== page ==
Instead, he went back to his desk and wrote a column about the breakdown of trust among banks, describing the atmosphere as one of panic, but omitting the queue in the bank branch. Authers concluded,
We didn’t do it. Such a story on the FT’s front page might have been enough to push the system over the edge. Our readers went unwarned, and the system went without that final prod into panic…. The right to free speech does not give us the right to shout fire in a crowded cinema; there was the risk of fire and we might have lit the spark by shouting about it.
A month later, in a long contemplative essay headlined “In nothing we trust” ($1 trial subscription may be required), Authers explored the erosion of confidence in the media he had experienced in the thirty years since he had begun. He described the old days of newspapers’ semi-monopoly on advertising and information, the faith invested in the FT’s every word, and the ethic of responsibility that went with it.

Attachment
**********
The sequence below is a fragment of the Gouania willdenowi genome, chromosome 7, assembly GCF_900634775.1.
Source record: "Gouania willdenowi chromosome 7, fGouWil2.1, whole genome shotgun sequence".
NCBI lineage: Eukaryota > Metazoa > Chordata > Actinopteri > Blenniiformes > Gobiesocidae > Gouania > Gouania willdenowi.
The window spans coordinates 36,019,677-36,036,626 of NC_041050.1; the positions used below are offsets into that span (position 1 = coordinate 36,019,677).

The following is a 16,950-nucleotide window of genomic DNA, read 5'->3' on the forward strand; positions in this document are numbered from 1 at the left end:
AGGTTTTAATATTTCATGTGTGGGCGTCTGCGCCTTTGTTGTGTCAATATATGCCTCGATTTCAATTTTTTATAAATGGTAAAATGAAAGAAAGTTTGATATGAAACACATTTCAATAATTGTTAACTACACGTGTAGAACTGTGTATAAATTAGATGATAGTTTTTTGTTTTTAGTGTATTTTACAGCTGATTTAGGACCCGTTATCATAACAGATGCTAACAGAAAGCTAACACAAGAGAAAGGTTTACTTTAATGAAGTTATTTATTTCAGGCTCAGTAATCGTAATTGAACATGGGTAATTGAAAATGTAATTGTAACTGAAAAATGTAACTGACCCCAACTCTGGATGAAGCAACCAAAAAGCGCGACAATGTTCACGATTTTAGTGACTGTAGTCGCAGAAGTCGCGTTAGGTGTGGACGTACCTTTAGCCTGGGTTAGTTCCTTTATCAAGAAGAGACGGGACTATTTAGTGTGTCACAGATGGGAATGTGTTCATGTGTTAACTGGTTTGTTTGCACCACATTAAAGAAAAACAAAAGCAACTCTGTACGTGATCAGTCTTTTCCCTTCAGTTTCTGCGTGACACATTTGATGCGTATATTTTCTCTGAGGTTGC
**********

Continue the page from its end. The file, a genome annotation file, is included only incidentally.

He described the stinging backlash to his earlier admission that he and the paper had held back from adding fuel to the fire. There had been hundreds of responses in which opinion was overwhelmingly against him. One reader wrote,
Your decision to save yourself while neglecting your readership is unforgivable and in the very nature of the elitist Cal Hockley of the Titanic scrambling for a lifeboat at the expense of others in need.
He found the feedback “astonishing and wrongheaded.” But gradually he came to view it as a crisis of belief – belief in the media as an institution that clarifies and sets the agenda. The rise of social media had diluted the privileges of print, including the mystique that relative anonymity conferred. These days his photo accompanied nearly everything he wrote. His mornings turned into a digital talk show with readers. Sometimes they were specialists, thrillingly well-informed. Increasingly they were ignorant and rancorous. Limits on deposit insurance had been raised a few weeks later and the crisis abated, he wrote; ten years later, banks were once again sound, and the threat had moved on to the pension system.